You're leading worship on Sunday morning and you're trying to tell if your congregation is engaged - as you're singing and playing. And for you and in your context, you probably have an idea of what "engaged" means. And if you feel that your congregation isn't engaged, do you do something to try to pull them in?


- What does "engaged" look like for your congregation? What is the expectation in your context? Hands lifted? Eyes closed? Clapping? Swaying? Eyes open? 


- What do you do to try to "open them up"? (If anything.)


I always enjoy seeing different "styles" for worship. I was at Tony Evans' church back in 1987 when he was meeting in a high school gymn. The worship was very spirited and rich with people swaying and clapping, but it wasn't out of control. But I've been in churches where the worship leader closes his eyes and everything is very meditative and contemplative. I spent some time in an Anglican church and it was somewhat "unspirited", the hymns being more or less "theological poetry" set to music - plenty to think about. It seems that there is an informal definition and expectation of how worship ought to look in a given congregation.


I'm not sure the style matters, I'm just curious how you see it and what you do to encourage participation.



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Good idea!  I don't know your church, but to me it's always a good idea when people of different culture-sets can make music together.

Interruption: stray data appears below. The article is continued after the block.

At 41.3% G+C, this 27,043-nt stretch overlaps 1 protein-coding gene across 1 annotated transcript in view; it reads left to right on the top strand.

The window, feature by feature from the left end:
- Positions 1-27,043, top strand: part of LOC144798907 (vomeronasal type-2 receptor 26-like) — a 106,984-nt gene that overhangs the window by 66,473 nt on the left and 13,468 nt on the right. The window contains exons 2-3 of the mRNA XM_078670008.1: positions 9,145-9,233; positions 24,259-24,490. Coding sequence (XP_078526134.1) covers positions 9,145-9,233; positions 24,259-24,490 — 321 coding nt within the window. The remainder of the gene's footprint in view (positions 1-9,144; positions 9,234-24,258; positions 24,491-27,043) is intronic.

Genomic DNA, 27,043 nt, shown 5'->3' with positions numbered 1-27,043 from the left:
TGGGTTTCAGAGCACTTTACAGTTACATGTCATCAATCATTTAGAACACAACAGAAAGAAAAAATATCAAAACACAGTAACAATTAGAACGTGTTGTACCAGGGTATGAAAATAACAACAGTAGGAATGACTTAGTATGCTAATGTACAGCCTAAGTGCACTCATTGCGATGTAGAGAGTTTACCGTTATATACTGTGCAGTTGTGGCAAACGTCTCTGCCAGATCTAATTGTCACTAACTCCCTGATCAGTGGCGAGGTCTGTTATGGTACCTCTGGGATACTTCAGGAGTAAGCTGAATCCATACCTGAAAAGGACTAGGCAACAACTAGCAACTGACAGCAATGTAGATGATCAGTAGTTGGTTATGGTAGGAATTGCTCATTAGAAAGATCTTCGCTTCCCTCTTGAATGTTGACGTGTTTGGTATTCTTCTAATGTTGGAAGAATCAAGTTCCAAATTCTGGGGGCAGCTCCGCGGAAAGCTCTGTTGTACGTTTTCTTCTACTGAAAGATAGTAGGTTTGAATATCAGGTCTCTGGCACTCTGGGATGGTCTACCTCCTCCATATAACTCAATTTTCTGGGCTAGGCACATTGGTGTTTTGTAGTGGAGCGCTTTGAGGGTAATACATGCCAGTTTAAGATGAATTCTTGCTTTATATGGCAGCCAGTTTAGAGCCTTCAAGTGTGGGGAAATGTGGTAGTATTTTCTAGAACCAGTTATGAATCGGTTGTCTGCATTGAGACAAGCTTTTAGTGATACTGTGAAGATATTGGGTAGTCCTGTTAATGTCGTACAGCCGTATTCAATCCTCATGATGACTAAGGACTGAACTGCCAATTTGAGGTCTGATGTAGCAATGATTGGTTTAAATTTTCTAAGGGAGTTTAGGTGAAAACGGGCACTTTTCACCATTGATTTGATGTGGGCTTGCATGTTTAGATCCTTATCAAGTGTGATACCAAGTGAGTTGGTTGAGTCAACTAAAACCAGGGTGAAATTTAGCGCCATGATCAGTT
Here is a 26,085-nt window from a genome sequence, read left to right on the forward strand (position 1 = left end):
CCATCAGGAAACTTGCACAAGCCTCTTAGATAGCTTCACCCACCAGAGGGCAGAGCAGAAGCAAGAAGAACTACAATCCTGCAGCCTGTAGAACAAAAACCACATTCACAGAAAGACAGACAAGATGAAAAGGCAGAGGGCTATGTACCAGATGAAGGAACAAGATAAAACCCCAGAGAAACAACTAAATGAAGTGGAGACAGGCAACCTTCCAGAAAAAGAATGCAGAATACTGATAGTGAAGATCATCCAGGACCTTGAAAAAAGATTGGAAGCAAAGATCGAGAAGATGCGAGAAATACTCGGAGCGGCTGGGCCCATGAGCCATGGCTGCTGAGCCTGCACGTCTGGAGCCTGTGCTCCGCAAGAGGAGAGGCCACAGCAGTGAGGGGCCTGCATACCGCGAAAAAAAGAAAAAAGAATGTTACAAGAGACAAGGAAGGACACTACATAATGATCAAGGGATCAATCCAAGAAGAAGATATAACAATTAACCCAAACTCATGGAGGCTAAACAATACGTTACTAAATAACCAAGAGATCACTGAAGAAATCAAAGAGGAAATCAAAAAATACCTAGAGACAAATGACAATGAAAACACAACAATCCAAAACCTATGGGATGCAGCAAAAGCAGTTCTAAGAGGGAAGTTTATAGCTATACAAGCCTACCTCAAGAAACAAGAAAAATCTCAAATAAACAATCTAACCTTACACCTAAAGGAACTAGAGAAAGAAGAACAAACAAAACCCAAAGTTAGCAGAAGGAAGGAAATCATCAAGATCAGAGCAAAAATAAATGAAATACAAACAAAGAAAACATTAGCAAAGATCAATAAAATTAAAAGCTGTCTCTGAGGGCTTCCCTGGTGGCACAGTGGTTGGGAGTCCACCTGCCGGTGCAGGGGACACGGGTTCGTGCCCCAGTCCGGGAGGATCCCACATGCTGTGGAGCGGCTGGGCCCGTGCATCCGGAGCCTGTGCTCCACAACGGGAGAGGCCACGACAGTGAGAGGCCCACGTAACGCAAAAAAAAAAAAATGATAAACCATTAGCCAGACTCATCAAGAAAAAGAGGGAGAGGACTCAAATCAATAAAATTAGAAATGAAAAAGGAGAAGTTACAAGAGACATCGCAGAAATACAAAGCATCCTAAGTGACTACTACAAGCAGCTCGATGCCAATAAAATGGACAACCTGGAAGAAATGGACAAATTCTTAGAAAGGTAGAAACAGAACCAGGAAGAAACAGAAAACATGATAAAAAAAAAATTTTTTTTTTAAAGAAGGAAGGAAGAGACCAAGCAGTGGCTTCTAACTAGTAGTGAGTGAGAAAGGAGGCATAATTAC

During August our church combines the two old & new-style services into a single service, so there's more shoulder-rubbing, and it's a good thing; but still, attendance is lower than the separate services would have been, even in high summer (in Washegon, it's ridiculous to leave the state, or even your wooded front yard, for a vacation!).  Some folks stay away, so their ears do not hear the Other music. 

Praying often -- yes, that's the best way I can think to putting an end to "sides" and "being on sides."

When I first took over the worship I sat down and made a list of all the barriers to worship.  I broke it down into 3 layers/categories and then broke those categories down further.  I looked at the physical layer, the emotional layer and the Spiritual layer.

The physical layer involved the band, sound system and media delivery.  How well is the band prepared?  Is the music too loud, too soft?  How is the mix?  I also looked at the physical environment.  How long am I asking people to stand?  Is the temp in the room comfortable?  Can they read the font on the screen?  Is it pleasing to the eye?  I wanted to eliminate any physical distraction that I possibly could.